Agatha Christie fans were out in full force on Monday 21 March 2016, all ready to solve a murder in the opening night of Britain’s longest running play, The Mousetrap, at Everyman Theatre.
Celebrating over 60 years on stage, I was one of the few members in the audience who didn’t know the big secret of this murder mystery, so I had my detective hat firmly on, determined to avoid the writer’s inevitable red herrings.
Set entirely in one room and boasting the stylish décor of a grand guest house, with cosy chairs, a warming fire and plenty of period props, the Everyman’s stage was transformed into a welcoming living room, inviting the audiences in for a comfortable evening at the theatre.
The audience was abuzz with discussion, and everyone had their finger pointed at a different character, sure of their reasons.
With plenty of witty dialogue and gentle humour, the script offered a straight-forward and pleasant retelling of this iconic play, with just a dash of horror added in when the first victim hit the floor.
With the sort of convincing acting that you’d expect for a 60th anniversary production, the cast delivered their lines perfectly, offering the kind of quintessentially British drama that would rival that of Downton Abbey.
While featuring award-winning actress, Louise Jameson, who played the part of the judgemental Mrs Boyle, a special mention must go to Oliver Gully, who brought life to the stage as the young, peculiar yet entirely likable chap, Christopher Wren.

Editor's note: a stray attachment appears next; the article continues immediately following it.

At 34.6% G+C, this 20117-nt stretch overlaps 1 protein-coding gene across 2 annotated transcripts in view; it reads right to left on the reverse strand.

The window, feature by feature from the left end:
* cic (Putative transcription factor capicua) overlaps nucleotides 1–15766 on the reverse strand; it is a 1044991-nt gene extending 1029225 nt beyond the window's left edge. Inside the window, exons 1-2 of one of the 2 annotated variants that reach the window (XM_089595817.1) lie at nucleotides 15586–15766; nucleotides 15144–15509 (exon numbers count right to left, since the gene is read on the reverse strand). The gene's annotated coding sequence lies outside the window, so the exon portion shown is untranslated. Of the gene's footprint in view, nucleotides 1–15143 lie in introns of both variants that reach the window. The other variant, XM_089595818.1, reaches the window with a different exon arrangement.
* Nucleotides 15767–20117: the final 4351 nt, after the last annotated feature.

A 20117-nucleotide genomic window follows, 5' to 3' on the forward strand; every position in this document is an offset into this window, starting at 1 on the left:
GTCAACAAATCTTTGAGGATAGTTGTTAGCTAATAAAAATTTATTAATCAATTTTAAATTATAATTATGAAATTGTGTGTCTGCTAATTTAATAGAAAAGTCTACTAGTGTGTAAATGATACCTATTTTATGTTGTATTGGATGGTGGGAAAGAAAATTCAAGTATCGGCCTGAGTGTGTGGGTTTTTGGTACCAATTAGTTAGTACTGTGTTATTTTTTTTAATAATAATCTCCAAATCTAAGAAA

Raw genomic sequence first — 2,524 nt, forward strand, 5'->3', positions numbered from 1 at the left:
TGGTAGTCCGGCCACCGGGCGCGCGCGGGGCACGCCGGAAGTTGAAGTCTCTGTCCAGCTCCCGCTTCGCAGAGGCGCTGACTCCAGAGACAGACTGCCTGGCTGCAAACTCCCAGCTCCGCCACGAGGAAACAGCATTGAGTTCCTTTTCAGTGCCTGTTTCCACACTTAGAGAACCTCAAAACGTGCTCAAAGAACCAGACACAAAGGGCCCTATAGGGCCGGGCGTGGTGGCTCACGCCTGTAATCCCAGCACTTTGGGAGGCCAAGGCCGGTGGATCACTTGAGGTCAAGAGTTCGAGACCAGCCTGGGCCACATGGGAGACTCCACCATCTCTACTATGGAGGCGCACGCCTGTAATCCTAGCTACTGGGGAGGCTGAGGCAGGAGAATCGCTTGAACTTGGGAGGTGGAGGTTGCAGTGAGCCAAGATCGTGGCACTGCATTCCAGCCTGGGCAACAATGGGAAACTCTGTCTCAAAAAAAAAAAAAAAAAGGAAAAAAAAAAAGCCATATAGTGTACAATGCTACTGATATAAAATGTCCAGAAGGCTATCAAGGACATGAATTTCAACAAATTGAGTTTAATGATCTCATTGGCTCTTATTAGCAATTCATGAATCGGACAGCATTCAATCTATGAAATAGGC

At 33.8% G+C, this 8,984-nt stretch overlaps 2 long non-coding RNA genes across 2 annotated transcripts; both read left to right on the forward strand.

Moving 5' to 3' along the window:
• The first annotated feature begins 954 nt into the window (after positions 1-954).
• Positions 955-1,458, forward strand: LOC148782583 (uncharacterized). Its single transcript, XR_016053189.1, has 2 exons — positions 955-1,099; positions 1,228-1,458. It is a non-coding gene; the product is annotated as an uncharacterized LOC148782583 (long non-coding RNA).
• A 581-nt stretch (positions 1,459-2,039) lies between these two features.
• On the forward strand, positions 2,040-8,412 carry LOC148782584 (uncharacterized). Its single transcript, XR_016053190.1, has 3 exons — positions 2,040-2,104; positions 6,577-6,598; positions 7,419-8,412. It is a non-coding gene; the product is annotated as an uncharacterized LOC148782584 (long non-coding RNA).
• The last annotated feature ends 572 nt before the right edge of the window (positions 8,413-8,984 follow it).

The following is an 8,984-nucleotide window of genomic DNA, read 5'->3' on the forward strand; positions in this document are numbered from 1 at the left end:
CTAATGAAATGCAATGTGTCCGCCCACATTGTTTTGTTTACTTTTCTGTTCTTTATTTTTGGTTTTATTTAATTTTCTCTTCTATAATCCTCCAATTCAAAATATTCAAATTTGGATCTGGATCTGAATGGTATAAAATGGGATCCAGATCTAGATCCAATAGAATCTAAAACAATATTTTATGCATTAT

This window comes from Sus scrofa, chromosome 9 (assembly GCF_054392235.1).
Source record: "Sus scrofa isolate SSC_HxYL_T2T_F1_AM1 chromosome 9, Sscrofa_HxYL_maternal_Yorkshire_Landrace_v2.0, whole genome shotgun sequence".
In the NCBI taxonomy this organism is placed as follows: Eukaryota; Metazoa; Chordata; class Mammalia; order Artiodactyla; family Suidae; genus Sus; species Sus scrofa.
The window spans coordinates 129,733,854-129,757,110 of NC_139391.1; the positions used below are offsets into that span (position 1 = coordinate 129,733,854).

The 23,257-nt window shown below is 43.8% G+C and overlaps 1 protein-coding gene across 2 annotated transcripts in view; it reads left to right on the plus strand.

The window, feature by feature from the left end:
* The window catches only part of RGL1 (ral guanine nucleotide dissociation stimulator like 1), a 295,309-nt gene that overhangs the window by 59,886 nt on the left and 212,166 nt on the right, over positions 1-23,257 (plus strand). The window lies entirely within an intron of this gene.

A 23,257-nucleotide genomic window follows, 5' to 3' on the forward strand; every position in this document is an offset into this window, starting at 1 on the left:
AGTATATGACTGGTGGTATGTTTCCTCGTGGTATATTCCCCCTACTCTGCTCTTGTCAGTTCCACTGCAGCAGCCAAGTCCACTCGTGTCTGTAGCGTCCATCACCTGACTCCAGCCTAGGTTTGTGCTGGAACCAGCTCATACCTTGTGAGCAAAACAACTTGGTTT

During the first interval, the audience was abuzz with discussion, and everyone had their finger pointed at a different character, sure of their reasons.
However, the play’s tagline, ‘Suspect Everyone’, rang true, with each character a plausible suspect.
While I will keep my promise to the actors, who asked the audience not to reveal the secret of The Mousetrap in keeping with the longstanding tradition, the climax built up to an enjoyable reveal, before tying everything up nicely.
Providing a ‘does-what-it-says-on-the-tin’ night at the theatre, this classic murder mystery provides Agatha Christie fans with an amusing and satisfying version of The Mousetrap, while offering an enjoyable blend of drama, suspense and light bit of fun for those looking for a night out.
By Alice Lloyd
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